As WikiLeaks continues to release classified diplomatic cables, and fights to remain online and solvent, it’s becoming increasingly clear what’s happening has less to do with WikiLeaks itself, and more to do with what seems to be a new form of media emerging: not a news or journalism entity specifically, but a kind of media middleman that exposes secret or undiscovered information, which can then become a source of news. Could WikiLeaks — and similar efforts it appears to be spawning — become a crucial new part of the digital media ecosystem?
Over the past couple of weeks, we’ve seen WikiLeaks attacked by the U.S. government — now apparently considering espionage charges against leader Julian Assange for publishing the cables — and shut down by companies such as PayPal (s ebay) and Amazon (s amzn) (which seems to see no irony in selling a book including excerpts from WikiLeaks cables). Both of those companies have in turn come under attack by Anonymous, a rogue group of hackers who targeted their websites as part of what the group called Operation Payback, although the group appears to be moving away from denial-of-service attacks to less destructive attention-getting strategies.
Meanwhile, WikiLeaks has been making itself so distributed — by setting up over a thousand mirror sites through which it can publish documents automatically, as well as moving servers to several different hosts — that it seems almost unassailable, even if Assange is found guilty of something. The WikiLeaks founder has said that in addition to the mirror sites, BitTorrent archives of the cables have been provided to 10,000 sources who could continue to publish them even if WikiLeaks was somehow taken offline.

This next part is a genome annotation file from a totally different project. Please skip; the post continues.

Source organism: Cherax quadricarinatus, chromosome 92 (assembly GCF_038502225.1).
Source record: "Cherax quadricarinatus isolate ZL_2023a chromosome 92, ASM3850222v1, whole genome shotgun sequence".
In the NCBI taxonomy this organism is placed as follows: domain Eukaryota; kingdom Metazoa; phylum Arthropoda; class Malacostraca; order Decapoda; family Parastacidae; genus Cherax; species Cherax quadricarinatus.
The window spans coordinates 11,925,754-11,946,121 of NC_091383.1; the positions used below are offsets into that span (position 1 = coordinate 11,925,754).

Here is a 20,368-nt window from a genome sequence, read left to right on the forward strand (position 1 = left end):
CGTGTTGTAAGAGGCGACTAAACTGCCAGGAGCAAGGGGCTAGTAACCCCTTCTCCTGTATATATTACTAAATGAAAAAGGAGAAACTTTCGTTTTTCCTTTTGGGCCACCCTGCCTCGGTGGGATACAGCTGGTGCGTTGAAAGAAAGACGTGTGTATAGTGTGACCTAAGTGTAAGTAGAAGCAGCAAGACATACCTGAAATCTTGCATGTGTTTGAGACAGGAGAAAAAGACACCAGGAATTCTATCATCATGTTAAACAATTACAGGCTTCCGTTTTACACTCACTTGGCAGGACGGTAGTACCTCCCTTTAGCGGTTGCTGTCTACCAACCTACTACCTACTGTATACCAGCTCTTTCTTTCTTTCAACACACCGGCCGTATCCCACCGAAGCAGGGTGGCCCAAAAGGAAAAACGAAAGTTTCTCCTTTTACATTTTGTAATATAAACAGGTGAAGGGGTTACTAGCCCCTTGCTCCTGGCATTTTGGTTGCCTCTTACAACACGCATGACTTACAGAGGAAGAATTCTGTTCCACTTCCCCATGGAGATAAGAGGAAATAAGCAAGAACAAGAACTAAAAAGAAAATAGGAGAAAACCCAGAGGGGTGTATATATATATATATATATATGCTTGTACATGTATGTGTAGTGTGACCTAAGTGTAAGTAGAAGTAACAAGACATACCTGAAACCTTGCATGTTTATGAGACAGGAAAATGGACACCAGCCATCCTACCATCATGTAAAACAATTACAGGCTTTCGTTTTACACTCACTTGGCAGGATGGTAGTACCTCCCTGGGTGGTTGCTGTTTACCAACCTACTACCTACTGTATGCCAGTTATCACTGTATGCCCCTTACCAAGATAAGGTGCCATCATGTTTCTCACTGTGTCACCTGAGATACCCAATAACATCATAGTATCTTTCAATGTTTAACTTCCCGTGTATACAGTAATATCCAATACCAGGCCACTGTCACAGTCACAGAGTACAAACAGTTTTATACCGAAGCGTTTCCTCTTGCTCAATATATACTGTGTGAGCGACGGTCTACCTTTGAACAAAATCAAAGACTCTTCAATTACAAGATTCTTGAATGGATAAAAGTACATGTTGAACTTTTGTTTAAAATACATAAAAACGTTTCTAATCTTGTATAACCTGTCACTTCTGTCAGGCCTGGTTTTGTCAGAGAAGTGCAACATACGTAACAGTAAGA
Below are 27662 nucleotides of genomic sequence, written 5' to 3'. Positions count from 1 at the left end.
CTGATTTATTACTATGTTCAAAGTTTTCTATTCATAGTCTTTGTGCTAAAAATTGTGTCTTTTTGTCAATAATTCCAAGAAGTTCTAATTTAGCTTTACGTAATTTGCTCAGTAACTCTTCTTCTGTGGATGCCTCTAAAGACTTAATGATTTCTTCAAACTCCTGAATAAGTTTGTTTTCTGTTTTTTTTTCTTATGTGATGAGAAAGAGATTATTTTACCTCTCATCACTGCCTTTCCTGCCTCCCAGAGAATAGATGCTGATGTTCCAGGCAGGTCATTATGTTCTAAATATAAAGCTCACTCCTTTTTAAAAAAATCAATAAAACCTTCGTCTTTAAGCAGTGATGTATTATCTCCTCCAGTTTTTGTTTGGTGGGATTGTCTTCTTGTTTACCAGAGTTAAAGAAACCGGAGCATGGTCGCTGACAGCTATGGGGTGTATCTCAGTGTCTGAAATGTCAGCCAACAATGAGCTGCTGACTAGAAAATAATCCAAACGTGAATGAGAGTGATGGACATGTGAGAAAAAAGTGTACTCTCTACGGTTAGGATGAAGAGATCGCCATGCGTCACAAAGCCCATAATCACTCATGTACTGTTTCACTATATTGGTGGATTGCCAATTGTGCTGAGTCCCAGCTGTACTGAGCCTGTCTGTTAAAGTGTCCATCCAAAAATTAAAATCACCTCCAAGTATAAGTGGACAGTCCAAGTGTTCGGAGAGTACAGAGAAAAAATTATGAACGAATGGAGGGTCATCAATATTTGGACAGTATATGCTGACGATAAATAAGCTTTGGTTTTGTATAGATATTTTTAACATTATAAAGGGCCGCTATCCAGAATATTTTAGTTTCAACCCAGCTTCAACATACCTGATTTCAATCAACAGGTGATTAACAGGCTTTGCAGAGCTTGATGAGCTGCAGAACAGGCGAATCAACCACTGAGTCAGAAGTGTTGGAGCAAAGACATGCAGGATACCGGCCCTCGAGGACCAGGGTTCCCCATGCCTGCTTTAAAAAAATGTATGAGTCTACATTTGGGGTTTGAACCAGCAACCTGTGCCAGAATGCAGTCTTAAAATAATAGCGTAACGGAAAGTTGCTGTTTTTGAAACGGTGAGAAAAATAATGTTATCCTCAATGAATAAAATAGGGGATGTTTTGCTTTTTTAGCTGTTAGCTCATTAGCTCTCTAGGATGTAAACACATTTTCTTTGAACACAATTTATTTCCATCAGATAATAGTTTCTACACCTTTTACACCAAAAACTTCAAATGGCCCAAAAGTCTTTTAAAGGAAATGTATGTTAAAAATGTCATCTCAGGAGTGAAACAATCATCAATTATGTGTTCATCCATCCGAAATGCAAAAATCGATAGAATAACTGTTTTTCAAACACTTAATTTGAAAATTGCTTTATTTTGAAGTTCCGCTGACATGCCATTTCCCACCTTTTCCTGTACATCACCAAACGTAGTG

It’s not just WikiLeaks any more: A new spin-off group called OpenLeaks, formed in part by a splinter faction from within WikiLeaks, says it’s launching a new service with much the same mandate as its predecessor — to make documents public whether governments and companies want them to be or not — although it plans to be just a distribution point rather than a publisher itself. Another group calling itself BrusselsLeaks is apparently also looking to create the kind of document clearinghouse that WikiLeaks has set up, but it will be focused on information about the European Union.
As political analyst Evgeny Morozov notes in a piece written for the New York Times (s nyt), and in a summary of that piece on his blog at Foreign Policy magazine, WikiLeaks has come to serve as a kind of middleman for media outlets such as the NYT and The Guardian. Although these entities have investigative teams, they can’t possibly find everything, and there is so much more information out there to comb through. What agencies such as WikiLeaks and OpenLeaks could provide is a single source for such documents, as well as a way of publicizing that these secrets have been revealed, something that WikiLeaks has done very well.
Do newspapers and other media need WikiLeaks? Some would argue that the sources who went to Assange could just as easily have gone to the NYT or The Guardian directly. So why didn’t they? Possibly because they wanted the information to be spread more widely than just one media outlet, or were worried that one newspaper might not report on the cables properly if they were the only ones with that information. In a sense, as my former colleague Doug Saunders — the European bureau chief for Canadian newspaper The Globe and Mail — has noted, WikiLeaks is not that different from the brown envelope that the leaker behind the Watergate scandal delivered documents in.
In this era of real-time publishing and the ubiquitous web, however, the power of that brown envelope has been amplified a thousandfold, and its reach is far broader than was ever possible before — and that changes the game entirely.
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